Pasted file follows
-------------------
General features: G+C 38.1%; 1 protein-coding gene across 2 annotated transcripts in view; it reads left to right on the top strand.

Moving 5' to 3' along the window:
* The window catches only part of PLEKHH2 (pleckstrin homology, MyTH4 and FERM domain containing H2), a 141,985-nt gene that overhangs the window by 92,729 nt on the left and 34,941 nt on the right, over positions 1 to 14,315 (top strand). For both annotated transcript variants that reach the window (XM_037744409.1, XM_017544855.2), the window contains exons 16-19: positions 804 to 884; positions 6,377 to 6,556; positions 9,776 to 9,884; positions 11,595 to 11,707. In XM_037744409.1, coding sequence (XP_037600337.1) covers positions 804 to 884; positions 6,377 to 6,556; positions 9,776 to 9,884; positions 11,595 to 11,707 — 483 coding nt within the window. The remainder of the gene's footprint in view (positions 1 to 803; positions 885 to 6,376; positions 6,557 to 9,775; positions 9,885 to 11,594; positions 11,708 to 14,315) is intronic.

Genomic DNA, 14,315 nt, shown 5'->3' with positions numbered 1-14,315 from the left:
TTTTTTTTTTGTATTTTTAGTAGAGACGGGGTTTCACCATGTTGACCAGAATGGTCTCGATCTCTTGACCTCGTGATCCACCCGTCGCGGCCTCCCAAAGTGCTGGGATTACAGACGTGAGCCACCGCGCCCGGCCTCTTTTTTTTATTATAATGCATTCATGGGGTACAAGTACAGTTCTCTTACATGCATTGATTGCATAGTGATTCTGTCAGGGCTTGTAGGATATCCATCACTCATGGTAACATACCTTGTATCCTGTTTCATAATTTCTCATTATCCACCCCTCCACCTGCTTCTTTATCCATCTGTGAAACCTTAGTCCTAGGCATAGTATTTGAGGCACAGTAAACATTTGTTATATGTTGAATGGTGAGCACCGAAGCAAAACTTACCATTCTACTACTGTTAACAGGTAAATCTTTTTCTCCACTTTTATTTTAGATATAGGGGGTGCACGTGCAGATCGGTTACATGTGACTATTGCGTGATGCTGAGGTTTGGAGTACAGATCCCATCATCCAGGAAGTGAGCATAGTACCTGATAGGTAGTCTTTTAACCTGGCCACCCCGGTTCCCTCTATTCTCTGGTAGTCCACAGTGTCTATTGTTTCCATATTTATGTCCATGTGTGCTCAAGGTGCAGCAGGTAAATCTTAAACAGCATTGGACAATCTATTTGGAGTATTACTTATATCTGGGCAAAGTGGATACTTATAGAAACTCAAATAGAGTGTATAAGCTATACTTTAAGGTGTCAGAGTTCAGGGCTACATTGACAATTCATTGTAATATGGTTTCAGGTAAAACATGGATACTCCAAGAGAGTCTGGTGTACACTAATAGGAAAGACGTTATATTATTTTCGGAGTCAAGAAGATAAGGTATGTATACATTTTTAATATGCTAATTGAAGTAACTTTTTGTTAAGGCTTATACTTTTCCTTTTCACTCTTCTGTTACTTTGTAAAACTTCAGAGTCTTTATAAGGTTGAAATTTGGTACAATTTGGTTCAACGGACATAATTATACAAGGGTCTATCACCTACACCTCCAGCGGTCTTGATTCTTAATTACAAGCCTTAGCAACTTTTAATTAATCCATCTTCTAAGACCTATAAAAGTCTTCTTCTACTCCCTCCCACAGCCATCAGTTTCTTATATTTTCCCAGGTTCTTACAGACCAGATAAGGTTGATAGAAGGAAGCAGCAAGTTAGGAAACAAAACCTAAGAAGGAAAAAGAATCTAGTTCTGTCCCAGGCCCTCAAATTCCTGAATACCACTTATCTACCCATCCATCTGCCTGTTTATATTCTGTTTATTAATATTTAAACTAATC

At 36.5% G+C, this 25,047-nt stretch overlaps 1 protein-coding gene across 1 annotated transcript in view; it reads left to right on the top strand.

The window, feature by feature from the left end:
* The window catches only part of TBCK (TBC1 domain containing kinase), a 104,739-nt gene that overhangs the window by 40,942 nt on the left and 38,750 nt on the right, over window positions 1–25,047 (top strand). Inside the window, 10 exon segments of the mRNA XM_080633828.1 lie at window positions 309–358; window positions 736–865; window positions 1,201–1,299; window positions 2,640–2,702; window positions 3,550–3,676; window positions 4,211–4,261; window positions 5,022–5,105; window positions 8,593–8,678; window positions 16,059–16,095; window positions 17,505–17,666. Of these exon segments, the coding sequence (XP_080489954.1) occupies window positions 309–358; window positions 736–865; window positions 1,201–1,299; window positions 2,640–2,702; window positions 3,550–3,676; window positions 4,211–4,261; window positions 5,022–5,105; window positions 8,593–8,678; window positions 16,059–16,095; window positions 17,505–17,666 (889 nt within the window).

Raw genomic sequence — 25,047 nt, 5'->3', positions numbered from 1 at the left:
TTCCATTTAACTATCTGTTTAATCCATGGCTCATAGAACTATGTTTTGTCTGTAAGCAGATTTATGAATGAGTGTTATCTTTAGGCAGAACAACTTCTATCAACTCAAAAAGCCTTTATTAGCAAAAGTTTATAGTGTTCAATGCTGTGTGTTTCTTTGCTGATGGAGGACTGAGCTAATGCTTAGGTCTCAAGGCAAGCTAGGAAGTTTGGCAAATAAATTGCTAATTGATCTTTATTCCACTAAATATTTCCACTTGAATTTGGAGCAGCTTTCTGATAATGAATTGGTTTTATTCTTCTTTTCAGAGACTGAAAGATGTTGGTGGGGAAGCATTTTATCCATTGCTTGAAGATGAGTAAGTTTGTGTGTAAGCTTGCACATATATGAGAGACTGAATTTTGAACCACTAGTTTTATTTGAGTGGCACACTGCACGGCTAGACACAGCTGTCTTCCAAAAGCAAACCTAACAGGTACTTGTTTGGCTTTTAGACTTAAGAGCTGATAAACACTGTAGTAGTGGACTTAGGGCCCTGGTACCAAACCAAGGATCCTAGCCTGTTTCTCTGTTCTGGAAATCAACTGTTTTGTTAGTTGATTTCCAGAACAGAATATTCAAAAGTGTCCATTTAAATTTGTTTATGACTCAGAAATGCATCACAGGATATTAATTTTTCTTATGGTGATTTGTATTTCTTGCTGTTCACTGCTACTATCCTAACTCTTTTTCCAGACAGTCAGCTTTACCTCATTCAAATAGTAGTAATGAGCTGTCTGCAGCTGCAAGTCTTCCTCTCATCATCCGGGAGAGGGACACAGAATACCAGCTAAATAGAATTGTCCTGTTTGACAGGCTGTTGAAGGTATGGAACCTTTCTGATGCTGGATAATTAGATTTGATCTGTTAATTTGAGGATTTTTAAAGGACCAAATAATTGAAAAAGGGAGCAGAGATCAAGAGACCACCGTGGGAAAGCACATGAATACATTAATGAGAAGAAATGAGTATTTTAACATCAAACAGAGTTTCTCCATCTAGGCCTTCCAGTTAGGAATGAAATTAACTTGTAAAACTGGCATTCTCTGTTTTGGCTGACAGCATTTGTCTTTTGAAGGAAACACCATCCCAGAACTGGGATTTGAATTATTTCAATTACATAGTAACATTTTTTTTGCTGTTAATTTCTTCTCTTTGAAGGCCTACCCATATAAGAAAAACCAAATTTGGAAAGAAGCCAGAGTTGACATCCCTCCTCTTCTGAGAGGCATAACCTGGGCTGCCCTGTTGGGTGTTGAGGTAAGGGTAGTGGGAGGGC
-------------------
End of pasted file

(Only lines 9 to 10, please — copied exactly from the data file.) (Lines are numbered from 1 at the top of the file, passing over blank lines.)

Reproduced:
Raw genomic sequence — 25,047 nt, 5'->3', positions numbered from 1 at the left:
TTCCATTTAACTATCTGTTTAATCCATGGCTCATAGAACTATGTTTTGTCTGTAAGCAGATTTATGAATGAGTGTTATCTTTAGGCAGAACAACTTCTATCAACTCAAAAAGCCTTTATTAGCAAAAGTTTATAGTGTTCAATGCTGTGTGTTTCTTTGCTGATGGAGGACTGAGCTAATGCTTAGGTCTCAAGGCAAGCTAGGAAGTTTGGCAAATAAATTGCTAATTGATCTTTATTCCACTAAATATTTCCACTTGAATTTGGAGCAGCTTTCTGATAATGAATTGGTTTTATTCTTCTTTTCAGAGACTGAAAGATGTTGGTGGGGAAGCATTTTATCCATTGCTTGAAGATGAGTAAGTTTGTGTGTAAGCTTGCACATATATGAGAGACTGAATTTTGAACCACTAGTTTTATTTGAGTGGCACACTGCACGGCTAGACACAGCTGTCTTCCAAAAGCAAACCTAACAGGTACTTGTTTGGCTTTTAGACTTAAGAGCTGATAAACACTGTAGTAGTGGACTTAGGGCCCTGGTACCAAACCAAGGATCCTAGCCTGTTTCTCTGTTCTGGAAATCAACTGTTTTGTTAGTTGATTTCCAGAACAGAATATTCAAAAGTGTCCATTTAAATTTGTTTATGACTCAGAAATGCATCACAGGATATTAATTTTTCTTATGGTGATTTGTATTTCTTGCTGTTCACTGCTACTATCCTAACTCTTTTTCCAGACAGTCAGCTTTACCTCATTCAAATAGTAGTAATGAGCTGTCTGCAGCTGCAAGTCTTCCTCTCATCATCCGGGAGAGGGACACAGAATACCAGCTAAATAGAATTGTCCTGTTTGACAGGCTGTTGAAGGTATGGAACCTTTCTGATGCTGGATAATTAGATTTGATCTGTTAATTTGAGGATTTTTAAAGGACCAAATAATTGAAAAAGGGAGCAGAGATCAAGAGACCACCGTGGGAAAGCACATGAATACATTAATGAGAAGAAATGAGTATTTTAACATCAAACAGAGTTTCTCCATCTAGGCCTTCCAGTTAGGAATGAAATTAACTTGTAAAACTGGCATTCTCTGTTTTGGCTGACAGCATTTGTCTTTTGAAGGAAACACCATCCCAGAACTGGGATTTGAATTATTTCAATTACATAGTAACATTTTTTTTGCTGTTAATTTCTTCTCTTTGAAGGCCTACCCATATAAGAAAAACCAAATTTGGAAAGAAGCCAGAGTTGACATCCCTCCTCTTCTGAGAGGCATAACCTGGGCTGCCCTGTTGGGTGTTGAGGTAAGGGTAGTGGGAGGGC